Antibody testing suggests 4% of Californians have had coronavirus
Stanford University antibody testing finds California virus infections are 50 TIMES higher than reported – suggesting COVID-19 is more widespread across the US than previously thought
- Stanford University scientists tested 3,300 people recruited via online ads in Santa Clara county to be tested for coronavirus antibodies
- Between 2.5 and 5.2 percent of those tested were positive
- Antibody testing detects who has contracted the virus and developed immune cells that may protect them from reinfection
- Questions remain about the reliability of tests and how much protection coronavirus antibodies offer
- Learn more about how to help people impacted by COVID
As much as four percent of California’s population may have already been infected with coronavirus, results of antibody testing there suggest.
Scientists from Stanford University developed an antibody test for coronavirus, which detects when someone has already been infected and their body has produced immune cells that may offer protection against reinfection.
They found that between 2.5 and 5.2 percent of the people they tested were positive for antibodies.
That would mean that far more people have caught coronavirus than are accounted for in the state’s official tally which, at 28,324 cases as of Friday, comes to about .07 percent of the stat’s population.
However, questions remain about the accuracy of antibody tests, as well as whether the sample of people recruited to the study via online ads might draw ‘random’ test volunteers who suspect they’ve been infected.
Stanford University scientists used the antibody test developed in their lab (pictured) to screen 3,300 Californians for possible coronavirus immunity. About 4% were positive
The Stanford team has developed the equivalent of a highly ‘accurate’ test, in immunological terms.
According to their validation process, the test is between 95 and 100% specific – meaning that it’s excellent at detecting antibodies developed in response to the virus that causes COVID-19, and only that virus.
The odds that it would falsely identify someone as having coronavirus when they actually have a different infection, are slim.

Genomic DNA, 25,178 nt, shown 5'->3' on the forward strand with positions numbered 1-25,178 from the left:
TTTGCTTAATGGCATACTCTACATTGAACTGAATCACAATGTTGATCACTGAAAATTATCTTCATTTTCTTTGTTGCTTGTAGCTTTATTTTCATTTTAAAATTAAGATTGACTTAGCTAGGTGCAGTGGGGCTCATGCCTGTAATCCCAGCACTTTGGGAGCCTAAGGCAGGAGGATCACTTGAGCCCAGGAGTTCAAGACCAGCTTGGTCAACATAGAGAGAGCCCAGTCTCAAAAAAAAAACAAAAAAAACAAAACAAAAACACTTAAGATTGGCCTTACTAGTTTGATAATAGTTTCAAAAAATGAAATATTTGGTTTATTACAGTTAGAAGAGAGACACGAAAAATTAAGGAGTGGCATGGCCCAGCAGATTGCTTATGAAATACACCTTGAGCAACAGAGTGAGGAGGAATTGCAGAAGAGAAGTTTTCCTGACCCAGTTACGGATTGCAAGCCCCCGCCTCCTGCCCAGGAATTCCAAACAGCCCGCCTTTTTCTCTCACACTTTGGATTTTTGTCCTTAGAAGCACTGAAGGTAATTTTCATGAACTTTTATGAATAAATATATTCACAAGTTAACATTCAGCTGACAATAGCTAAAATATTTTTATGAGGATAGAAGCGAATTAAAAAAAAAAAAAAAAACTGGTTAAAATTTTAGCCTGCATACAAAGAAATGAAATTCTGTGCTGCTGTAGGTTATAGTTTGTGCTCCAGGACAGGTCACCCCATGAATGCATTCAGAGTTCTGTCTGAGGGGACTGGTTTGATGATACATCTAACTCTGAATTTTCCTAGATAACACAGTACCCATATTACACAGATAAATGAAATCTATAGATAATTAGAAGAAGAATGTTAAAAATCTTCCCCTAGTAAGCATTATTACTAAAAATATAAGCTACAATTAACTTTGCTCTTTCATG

It’s about 80 percent sensitive, the researching heading up the work, Dr Eran Bendavid, told DailyMail.com.
That means that 80 percent of the time that the blood of someone confirmed to have coronavirus is run through the test, it identifies the antibodies.
Despite the 20 percent of people that suggests it might miss, these pair of measures make it a relatively good test, compared to others and under the difficult circumstances of making a test for antibodies for a virus we know so little about.
Dr Bendavid and his team tested about 3,3000 people in Santa Clara, California.
The test analyzes a drop of blood taken from a finger-prick, which is placed on a paper strip with lines of antibodies combined with another element – often gold – along it.
Scientists across the US, from California to Massachusetts (pictured) are rolling out antibody blood tests to screen Americans for possible coronavirus immunity using a finger prick
If someone has developed antibodies for coronavirus, their blood will react with the strips along the paper, making their colors change.
As of Friday, about 1,800 people in Santa Clara had tested positive for coronavirus, according to data from tracker 1point3acres.com.
But if the Stanford testing is an indicator of the infection rate, any where between 48,000 and 81,000 people there might have already caught coronavirus.
Scientists in the US and around the world widely agree: coronavirus cases are almost certainly undercounted.
However, the results of the Stanford study must be interpreted with caution.
For one, someone who suspects they’ve had coronavirus might be more likely to respond to an online ad for getting tested than someone who doesn’t think they’ve contracted the virus, Dr John Brownstein, an epidemiologist at Boston’s Children’s Hospital told ABC News.
Although lab tests suggest that Stanford’s antibody test is fairly reliable, relatively little is known about the coronavirus or the antibodies humans make in response to it, and only the results of much broader antibody testing will give a clear picture of how well they’re really working, paradoxically.
Plus, even if a test was 100 percent specific and sensitive – correctly identifying antibodies against the virus in every single person who had had contracted it – we don’t yet know what, if any, protection those antibodies provide.
Lab studies suggest people develop antibodies against the virus within a couple of weeks, and that these last a couple of weeks.
But we don’t know yet what level of antibodies is necessary to offer immunity, and the duration of that immunity can’t be measured until enough people are identified as having antibodies and tracked of the course of weeks, months or even years.
Dr Bendavid told DailyMail.com that he and his team would counsel anyone they tested about the ambiguity of the results.
Government officials have touted antibody testing as the key to getting Americans – at least those who have been infected and developed some immunity – back to work.
On a positive note, if Dr Bendavid and his team’s study is representative of the larger US, and antibodies do prove to confer robust immunity, many Americans may soon be safe to go back to work.
But on the other hand, Dr Bendavid told ABC News their data also suggest that some 95 percent of the population still are not protected from coronavirus.
Regardless, the more people tested by researchers like Stanford’s, the more quickly scientists and policy makers will have answers to desperately awaited questions about the pandemic.
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